The first point to make here is what I’ve said before and that is that you should be thinking about this as a church partnership and not simply giving support to a missionary.  As you are supporting a missionary, you are also supporting the church that is sending that missionary.  Ask that church how you can best be an encouragement to their missionary.  Coordinate with them on caring for the missionary and even visiting them on the field.  You’re not just there to give money to a missionary, you’re partnering with the church that’s sending them. 

Secondly, feel free to have some discernment with who you support.  Don’t just take any warm body that comes knocking on your door asking for money to do missions work.  Be a little more skeptical that not all missions work needs to be supported.  This is one of the main reasons why your church needs a strategic vision for missions.  So, you can ask a host of questions about how closely this potential missionary aligns with your strategic vision.  We’ve talked about elsewhere the need for three axes of discernment.  One, how close is the missionary to your church relationally?  Do they come from a neighboring church where many people in the congregation know them, or are they only friends with the pastor?  Two, are how committed is the missionary to reaching unreached and unengaged people groups?  That should be a high priority because of how few are able to go and how difficult it is to go to those places.  And three, how closely does the missionary align with the ministry priorities of your church’s particular strategic vision, whether that be a particular target culture or kind of ministry?  Of course, it is most ideal if someone is looking to join the team of a missionary that you’ve sent to the field.  You can’t align any closer than that. 

My last piece of advice to the supporting church is that you should seek out relationships with other churches for the express purpose of being willing to support each other’s missionaries.  It is very exciting to see a number of these kinds of fellowships developing.  I hope to tell you more about these in later podcast episodes.  Praise the Lord for good supporting churches who see the value in building church partnerships so to better advance the gospel all over the world. 

  1. The Receiving Church

Last but not least is a perspective that you might not have considered before, but’s a very important one to consider.  When it comes to church partnerships, there is one church that is probably highly interested in having a partnership, and that is the receiving church.  While often forgotten about, this church is the neediest of all.  Churches need to receive missionaries that have been sent to them from other churches, in order to see their church built up and strengthened by the ministry of that missionary.  As we’ve said before, just because a church is planted, it doesn’t mean that the missions work is ended.  The young church is in critical stage of development, and sometimes requires more work and effort from the missionary than ever before.  Why are church partnerships important?  Because there are needy churches whom missionaries can help build up.  Church partnerships are formed so that some can water where others have planted.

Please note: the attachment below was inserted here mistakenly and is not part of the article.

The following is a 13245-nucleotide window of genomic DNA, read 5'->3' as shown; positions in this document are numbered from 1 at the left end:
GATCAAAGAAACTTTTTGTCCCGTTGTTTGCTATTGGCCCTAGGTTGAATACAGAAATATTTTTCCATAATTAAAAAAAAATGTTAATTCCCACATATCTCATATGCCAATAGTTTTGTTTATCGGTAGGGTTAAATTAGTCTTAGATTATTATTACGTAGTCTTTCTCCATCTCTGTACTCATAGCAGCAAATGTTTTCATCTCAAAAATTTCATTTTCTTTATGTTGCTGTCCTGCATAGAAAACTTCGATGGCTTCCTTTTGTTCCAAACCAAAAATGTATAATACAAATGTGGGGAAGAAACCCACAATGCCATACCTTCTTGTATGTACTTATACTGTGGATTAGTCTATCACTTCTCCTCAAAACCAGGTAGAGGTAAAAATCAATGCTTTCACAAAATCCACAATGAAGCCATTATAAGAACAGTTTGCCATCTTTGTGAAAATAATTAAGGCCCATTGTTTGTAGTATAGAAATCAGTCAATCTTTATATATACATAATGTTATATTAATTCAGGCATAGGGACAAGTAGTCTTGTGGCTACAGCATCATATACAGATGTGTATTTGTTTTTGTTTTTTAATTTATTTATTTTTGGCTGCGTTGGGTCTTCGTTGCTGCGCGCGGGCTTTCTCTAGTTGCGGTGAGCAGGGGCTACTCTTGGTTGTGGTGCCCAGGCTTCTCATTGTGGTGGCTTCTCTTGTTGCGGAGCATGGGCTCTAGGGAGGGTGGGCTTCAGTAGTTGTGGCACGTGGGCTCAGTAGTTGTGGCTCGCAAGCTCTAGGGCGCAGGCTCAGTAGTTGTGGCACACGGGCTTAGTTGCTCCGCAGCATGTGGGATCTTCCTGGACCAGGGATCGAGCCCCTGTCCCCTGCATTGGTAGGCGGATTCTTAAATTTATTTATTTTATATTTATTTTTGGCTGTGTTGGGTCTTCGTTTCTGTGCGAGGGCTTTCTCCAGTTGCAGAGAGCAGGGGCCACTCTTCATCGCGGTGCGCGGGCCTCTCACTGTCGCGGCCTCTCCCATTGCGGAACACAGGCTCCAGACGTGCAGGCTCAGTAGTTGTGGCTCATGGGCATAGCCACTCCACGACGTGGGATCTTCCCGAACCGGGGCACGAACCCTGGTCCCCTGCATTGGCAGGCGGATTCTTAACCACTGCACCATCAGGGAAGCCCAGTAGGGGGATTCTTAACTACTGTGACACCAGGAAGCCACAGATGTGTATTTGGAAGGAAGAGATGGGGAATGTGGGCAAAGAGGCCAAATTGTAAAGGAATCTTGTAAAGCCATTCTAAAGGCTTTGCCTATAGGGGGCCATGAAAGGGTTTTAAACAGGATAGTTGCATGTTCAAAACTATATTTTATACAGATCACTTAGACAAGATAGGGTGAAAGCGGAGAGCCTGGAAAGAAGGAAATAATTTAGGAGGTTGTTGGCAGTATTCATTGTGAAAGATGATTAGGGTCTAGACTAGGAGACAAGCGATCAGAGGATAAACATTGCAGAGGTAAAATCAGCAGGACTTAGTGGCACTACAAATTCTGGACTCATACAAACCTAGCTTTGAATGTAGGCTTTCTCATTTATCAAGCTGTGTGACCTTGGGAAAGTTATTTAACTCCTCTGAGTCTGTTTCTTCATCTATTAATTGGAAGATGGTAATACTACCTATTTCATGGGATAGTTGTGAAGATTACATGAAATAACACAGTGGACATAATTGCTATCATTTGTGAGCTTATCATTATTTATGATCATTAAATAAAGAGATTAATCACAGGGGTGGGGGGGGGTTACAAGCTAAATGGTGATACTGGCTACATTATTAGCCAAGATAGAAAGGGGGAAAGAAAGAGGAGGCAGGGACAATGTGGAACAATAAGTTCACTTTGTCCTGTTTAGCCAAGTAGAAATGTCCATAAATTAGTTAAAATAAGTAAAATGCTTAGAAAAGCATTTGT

I have one more crazy idea that I would like to leave you with before we close out our time today.  When it comes to church partnerships, there is one really important reason for us to be seeking to establish them, and maybe you haven’t thought about this before.  And the reason we probably haven’t considered this is because we’ve never imagined that our church might be in the position of being a receiving church.  That’s right.  One day in the future, your church might need to receive a missionary coming to you from a foreign culture.  If the trends of secularization continue, the church in America might one day look like the church in Europe.  Western churches can sometimes be a bit prideful in thinking that they’ve got it all together and that they are always in the position of sending and giving and helping others.  But the truth is, we all need each other.  Healthy church partnerships between sending churches, supporting churches and receiving churches, ought to envision a bi-directional mutuality between each other.  In other words, the help and care and ministry ought to go both ways.  The arrow should not just point from us to them.  But we need to realize that Christians in other cultures have something to give to us too.  The body of Christ is meant to see each member functioning as God has gifted it to bless and build up the rest of the body.  Maybe one day your church will find itself in need and a missionary from another culture might be God’s way of growing your church.  Wouldn’t that be amazing?  And wouldn’t that be just like God, bringing glory to himself?  He especially likes to show his glory as the church recognizes its own weaknesses.  Isn’t this exactly what happened with the early church?  The gentile churches sent support to the church in Jerusalem, arguably the oldest and most mature church of them all.  Who knows?  Maybe one day your church will be on the receiving end of ministry, and in that day you’ll be thankful for the church partnerships you have established. 

Whether you are the sending church, the supporting church or the receiving church, church partnerships are important for every church. 

Thanks for joining us today on Missions on Point. We trust that you'll find more help and resources on our websites at and We are so thankful for those who support us, enabling us to produce this podcast. Now to God be glory in the church and in Christ Jesus forever and ever. Amen.